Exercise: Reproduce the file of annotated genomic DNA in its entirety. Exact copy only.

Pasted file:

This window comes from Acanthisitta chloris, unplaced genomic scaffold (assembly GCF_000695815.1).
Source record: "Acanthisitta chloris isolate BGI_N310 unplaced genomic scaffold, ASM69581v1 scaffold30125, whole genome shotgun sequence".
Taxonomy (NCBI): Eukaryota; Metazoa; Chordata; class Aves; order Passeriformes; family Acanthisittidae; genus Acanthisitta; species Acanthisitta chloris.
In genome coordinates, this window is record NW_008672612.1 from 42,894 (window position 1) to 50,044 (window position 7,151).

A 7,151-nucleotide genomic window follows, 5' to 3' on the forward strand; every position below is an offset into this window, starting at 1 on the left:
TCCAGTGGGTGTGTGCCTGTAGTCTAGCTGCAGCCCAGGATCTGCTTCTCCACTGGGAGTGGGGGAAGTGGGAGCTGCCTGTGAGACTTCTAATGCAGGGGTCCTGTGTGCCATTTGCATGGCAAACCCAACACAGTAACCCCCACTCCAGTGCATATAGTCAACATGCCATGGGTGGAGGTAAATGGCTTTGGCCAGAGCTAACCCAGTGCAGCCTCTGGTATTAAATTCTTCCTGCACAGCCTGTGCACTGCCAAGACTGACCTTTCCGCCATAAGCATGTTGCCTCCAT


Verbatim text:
This window comes from Acanthisitta chloris, unplaced genomic scaffold (assembly GCF_000695815.1).
Source record: "Acanthisitta chloris isolate BGI_N310 unplaced genomic scaffold, ASM69581v1 scaffold30125, whole genome shotgun sequence".
Taxonomy (NCBI): Eukaryota; Metazoa; Chordata; class Aves; order Passeriformes; family Acanthisittidae; genus Acanthisitta; species Acanthisitta chloris.
In genome coordinates, this window is record NW_008672612.1 from 42,894 (window position 1) to 50,044 (window position 7,151).

A 7,151-nucleotide genomic window follows, 5' to 3' on the forward strand; every position below is an offset into this window, starting at 1 on the left:
TCCAGTGGGTGTGTGCCTGTAGTCTAGCTGCAGCCCAGGATCTGCTTCTCCACTGGGAGTGGGGGAAGTGGGAGCTGCCTGTGAGACTTCTAATGCAGGGGTCCTGTGTGCCATTTGCATGGCAAACCCAACACAGTAACCCCCACTCCAGTGCATATAGTCAACATGCCATGGGTGGAGGTAAATGGCTTTGGCCAGAGCTAACCCAGTGCAGCCTCTGGTATTAAATTCTTCCTGCACAGCCTGTGCACTGCCAAGACTGACCTTTCCGCCATAAGCATGTTGCCTCCAT